Mongolia Hunting Case Study

The harvest of wildlife for pelts and meat has long been an important part of Mongolian’ subsistence. With the increased incorporation of the Mongolian economy into global wildlife trade, hunting has become more intensive and commercial. In terms of the numbers of animals killed, the wildlife harvest may have peaked in the mid-20th century under Mongolia’s socialist government. Since then, wildlife populations and annual harvests have generally declined.

Mongolia’s transition to democracy and a market economy in the early 1990s brought about profound changes in the wildlife harvest. The political and economic transition dismantled hunting management institutions while creating economic hardship that encouraged people to return to subsistence activities such as herding and hunting. The expansion of trade with China and the opening of four-season border trading points between Inner Mongolia and eastern Mongolia exposed the eastern steppe to the vigorous Chinese market for furs and game meat. This encouraged non-professional hunters to begin hunting eastern Mongolian wildlife for the commercial market.

Between November 2000 and March 2001 soum-level environmental inspectors and protected area rangers in the eastern steppe region reported 1,076 incidents of hunting. 41 percent of these cases involved the harvest of Siberian marmots (mean harvest = 15 marmots), and 33 percent of the cases involved Mongolian gazelle hunting (mean harvest = 21 gazelles). Rangers reported that gazelle hunters using trucks harvested a statistically higher average than did hunters using any other method: 31.6 gazelles per truck-aided incident, versus 9.3 for hunters overall. Soldiers harvested an average of 84.9 gazelles per incident, versus 9.8 by gazelle hunters overall. Local residents were responsible for the vast majority of fox or wolf hunting.

For Siberian marmots, the observed trade volume alone was almost three times the hunting quota approved for all three aimags, and four times the number of licenses sold.

Although Mongolian gazelle carcasses were not counted in large numbers at open markets, a survey of 350 Choibalsan residents in October 2001 showed that the average Choibalsan household (4.71 persons) consumed 25.4 kg of Mongolian gazelle meat annually, equal to approximately 2.5 gazelles per household. If all Choibalsan households consumed gazelles at this rate, the city’s annual consumption would equal roughly 16,000 gazelles.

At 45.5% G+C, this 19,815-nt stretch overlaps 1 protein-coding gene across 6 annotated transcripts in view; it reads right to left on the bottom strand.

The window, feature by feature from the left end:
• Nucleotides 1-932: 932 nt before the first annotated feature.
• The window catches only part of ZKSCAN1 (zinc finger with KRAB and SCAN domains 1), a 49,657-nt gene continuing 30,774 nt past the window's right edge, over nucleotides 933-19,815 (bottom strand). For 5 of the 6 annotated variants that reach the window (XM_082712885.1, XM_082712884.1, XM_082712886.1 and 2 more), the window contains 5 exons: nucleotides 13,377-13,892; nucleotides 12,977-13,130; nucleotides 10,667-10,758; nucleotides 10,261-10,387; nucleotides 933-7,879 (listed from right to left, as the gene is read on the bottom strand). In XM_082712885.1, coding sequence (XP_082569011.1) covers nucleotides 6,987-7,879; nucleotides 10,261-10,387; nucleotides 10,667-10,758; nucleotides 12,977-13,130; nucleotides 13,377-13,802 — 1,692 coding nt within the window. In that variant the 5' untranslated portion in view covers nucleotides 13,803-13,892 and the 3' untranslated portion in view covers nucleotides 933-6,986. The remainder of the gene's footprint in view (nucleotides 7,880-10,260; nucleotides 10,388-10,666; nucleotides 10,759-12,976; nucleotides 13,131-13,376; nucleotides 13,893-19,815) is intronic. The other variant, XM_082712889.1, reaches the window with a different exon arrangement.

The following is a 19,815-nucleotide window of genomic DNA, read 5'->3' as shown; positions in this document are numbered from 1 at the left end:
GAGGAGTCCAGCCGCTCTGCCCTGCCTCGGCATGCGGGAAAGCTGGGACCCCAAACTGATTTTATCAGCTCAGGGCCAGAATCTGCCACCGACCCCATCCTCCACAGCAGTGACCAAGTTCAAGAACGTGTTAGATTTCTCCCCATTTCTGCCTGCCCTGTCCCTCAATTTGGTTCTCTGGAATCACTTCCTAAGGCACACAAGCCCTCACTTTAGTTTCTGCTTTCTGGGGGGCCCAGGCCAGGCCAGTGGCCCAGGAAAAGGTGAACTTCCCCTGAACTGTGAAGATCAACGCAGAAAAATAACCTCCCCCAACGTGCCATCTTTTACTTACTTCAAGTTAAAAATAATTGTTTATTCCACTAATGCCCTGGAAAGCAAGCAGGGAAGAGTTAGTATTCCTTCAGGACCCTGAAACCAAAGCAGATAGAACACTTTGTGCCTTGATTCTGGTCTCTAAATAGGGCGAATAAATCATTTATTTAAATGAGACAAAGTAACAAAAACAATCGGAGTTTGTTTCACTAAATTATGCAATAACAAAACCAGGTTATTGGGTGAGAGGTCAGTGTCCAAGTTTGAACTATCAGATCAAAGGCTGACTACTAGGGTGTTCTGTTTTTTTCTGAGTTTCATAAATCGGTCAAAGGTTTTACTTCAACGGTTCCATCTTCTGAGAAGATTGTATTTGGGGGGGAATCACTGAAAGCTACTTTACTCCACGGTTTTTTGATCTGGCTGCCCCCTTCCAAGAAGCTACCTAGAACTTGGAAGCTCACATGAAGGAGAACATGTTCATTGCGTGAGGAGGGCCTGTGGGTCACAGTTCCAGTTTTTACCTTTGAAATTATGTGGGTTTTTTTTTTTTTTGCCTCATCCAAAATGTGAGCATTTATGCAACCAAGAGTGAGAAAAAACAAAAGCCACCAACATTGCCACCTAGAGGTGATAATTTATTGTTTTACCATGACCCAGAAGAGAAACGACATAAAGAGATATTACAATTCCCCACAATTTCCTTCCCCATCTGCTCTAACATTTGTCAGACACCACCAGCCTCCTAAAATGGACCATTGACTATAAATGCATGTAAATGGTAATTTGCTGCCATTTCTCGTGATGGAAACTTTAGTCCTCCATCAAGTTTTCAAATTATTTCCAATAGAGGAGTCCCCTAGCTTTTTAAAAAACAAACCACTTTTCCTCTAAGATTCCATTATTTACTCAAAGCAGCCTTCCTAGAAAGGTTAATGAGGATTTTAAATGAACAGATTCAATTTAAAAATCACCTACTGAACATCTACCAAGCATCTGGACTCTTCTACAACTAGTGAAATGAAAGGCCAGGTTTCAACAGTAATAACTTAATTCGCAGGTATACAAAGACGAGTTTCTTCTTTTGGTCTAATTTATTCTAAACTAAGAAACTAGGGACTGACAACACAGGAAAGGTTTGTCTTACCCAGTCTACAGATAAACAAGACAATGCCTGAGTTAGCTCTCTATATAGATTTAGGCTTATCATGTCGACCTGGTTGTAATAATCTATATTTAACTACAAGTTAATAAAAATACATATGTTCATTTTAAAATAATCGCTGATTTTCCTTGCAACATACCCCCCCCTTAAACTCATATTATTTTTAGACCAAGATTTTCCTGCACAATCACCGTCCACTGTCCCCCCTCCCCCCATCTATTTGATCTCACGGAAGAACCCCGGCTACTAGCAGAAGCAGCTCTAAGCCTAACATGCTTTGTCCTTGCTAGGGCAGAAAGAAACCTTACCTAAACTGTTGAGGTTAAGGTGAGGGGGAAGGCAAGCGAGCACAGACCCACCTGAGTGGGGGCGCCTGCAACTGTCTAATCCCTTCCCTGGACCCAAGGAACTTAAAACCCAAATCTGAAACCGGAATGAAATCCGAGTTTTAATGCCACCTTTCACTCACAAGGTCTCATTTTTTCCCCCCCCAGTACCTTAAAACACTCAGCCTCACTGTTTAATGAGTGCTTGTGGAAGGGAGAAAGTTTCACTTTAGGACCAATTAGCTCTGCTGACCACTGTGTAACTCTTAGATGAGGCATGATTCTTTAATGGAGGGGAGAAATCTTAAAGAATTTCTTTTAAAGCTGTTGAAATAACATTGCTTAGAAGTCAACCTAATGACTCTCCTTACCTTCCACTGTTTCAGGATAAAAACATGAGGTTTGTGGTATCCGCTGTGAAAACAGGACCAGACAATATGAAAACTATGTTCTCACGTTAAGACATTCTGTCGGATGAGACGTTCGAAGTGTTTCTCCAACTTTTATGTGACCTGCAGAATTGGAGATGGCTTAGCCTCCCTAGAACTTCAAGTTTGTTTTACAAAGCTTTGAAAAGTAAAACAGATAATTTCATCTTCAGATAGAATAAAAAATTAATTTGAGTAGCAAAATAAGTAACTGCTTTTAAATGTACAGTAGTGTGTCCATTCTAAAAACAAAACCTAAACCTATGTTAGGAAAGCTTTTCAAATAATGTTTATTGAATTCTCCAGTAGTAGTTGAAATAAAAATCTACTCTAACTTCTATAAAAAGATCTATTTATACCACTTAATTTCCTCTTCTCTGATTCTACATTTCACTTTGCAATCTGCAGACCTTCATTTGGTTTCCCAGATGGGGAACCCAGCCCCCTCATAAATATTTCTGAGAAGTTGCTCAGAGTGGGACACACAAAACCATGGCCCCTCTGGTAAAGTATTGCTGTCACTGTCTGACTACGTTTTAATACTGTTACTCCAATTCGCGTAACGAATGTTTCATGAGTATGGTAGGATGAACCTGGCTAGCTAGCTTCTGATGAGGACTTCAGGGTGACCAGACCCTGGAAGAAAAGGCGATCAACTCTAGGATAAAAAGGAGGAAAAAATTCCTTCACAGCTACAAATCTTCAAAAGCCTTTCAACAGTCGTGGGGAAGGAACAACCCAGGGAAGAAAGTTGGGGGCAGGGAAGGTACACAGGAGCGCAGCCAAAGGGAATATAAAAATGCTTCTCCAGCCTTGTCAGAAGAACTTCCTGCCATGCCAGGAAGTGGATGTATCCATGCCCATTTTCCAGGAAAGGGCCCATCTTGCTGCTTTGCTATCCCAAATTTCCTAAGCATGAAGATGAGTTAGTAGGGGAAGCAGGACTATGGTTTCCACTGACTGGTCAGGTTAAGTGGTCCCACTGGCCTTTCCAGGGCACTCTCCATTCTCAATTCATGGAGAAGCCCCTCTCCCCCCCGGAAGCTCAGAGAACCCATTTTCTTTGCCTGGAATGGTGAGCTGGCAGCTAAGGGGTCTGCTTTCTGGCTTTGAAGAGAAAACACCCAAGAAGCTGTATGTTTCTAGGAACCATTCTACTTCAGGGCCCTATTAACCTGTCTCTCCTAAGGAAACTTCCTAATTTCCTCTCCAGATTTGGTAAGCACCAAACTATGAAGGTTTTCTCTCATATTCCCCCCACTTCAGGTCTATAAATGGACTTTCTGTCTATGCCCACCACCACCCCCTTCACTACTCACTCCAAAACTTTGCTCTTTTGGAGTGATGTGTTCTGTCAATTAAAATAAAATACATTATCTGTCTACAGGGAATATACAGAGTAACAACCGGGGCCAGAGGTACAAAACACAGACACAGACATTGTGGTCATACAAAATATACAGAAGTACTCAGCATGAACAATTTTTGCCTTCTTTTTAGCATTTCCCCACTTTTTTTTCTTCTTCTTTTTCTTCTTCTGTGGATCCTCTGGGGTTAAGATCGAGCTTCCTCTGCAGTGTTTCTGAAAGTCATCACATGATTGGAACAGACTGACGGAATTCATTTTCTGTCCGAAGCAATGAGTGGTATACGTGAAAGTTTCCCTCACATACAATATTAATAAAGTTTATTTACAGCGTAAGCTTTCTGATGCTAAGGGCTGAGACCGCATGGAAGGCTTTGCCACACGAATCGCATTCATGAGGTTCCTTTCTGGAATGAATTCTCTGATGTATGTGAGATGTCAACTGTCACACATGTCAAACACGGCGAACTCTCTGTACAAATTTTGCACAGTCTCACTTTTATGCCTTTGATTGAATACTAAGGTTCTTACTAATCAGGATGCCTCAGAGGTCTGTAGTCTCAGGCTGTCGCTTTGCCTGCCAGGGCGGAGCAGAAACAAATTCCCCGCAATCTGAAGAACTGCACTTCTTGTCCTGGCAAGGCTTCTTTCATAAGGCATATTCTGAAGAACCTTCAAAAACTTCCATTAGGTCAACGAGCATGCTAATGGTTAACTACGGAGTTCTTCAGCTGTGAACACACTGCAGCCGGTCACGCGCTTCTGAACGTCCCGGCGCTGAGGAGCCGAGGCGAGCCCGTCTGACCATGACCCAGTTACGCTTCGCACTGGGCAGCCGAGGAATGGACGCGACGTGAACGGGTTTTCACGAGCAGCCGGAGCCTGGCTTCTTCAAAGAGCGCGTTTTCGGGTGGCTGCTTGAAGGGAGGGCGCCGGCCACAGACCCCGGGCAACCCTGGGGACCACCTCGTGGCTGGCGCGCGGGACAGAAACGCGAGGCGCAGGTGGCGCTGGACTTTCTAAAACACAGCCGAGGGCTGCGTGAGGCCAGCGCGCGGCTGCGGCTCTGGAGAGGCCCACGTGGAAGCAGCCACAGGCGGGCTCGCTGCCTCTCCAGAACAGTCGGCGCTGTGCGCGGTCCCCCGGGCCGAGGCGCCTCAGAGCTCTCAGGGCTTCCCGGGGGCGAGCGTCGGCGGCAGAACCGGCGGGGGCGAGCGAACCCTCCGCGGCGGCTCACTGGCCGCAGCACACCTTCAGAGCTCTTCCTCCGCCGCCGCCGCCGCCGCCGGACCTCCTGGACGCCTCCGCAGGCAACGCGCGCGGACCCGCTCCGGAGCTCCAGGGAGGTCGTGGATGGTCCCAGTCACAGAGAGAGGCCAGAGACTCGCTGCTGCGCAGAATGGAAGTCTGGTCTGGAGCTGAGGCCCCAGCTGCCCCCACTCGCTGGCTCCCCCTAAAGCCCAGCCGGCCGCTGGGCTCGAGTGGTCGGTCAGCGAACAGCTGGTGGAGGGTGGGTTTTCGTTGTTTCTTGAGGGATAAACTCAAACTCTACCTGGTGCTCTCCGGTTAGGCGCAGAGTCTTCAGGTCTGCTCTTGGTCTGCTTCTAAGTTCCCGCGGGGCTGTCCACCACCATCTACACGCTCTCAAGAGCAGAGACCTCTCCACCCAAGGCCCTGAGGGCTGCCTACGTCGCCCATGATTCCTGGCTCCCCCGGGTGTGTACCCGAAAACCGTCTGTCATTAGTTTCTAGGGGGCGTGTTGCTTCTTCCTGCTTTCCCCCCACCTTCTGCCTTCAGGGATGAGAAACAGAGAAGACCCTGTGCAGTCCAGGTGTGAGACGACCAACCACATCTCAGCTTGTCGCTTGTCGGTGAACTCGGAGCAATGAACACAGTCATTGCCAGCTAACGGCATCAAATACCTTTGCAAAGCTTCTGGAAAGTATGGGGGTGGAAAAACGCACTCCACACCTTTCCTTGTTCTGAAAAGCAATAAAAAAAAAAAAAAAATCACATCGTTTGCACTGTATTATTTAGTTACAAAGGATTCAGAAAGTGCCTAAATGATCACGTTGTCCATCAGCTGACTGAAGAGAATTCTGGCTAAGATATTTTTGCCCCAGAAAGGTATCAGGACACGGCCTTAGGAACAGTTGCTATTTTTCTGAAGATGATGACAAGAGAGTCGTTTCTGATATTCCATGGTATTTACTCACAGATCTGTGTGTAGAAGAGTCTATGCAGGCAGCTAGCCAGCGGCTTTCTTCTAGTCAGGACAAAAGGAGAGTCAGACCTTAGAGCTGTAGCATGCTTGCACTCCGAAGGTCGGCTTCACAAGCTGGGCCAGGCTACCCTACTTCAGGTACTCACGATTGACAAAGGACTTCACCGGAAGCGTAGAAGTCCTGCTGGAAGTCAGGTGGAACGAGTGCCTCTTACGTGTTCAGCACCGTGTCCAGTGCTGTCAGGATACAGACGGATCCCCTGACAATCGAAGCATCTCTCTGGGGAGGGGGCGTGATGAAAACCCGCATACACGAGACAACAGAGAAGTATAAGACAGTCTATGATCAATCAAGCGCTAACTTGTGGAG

About half of those Choibalsan residents who reported eating gazelle or marmot meat hunted it themselves. Overall, respondents preferred domestic meat to wild game in terms of quality and taste, but indicated that game meat was cheaper than domestic meat.

The relaxation of gun control laws and an increase in imports of firearms inspired a sharp increase in the number of herder-hunters owning hunting rifles in recent years. Of the gun-owning herder-hunters interviewed, 41 percent obtained their firearm after 1995. The percent of herder-hunter households among very poor households is low (42 percent hunt marmot and 14 percent hunt gazelle) when compared with wealthy households (78 percent hunt marmots and 64 percent hunt gazelle). Wealthy households, however, are a minority in the total population. Most hunters are in the middle and poor income classes.

About 34 percent of herder-hunters interviewed reported that they hunt illegally during closed seasons. Poverty appears to be the major driver of illegal hunting, particularly for households that subsist on marmot meat throughout spring, summer, and autumn.

Environmental inspectors reported that poor transport and inadequate funding for enforcement patrols are the major hindrances to their ability to enforce hunting regulations

This text adopted from report on hunting in the steppe regions of Dornod, Khentii and Sukhbaatar aimags prepared by Scharf & Enkhbold (2002).

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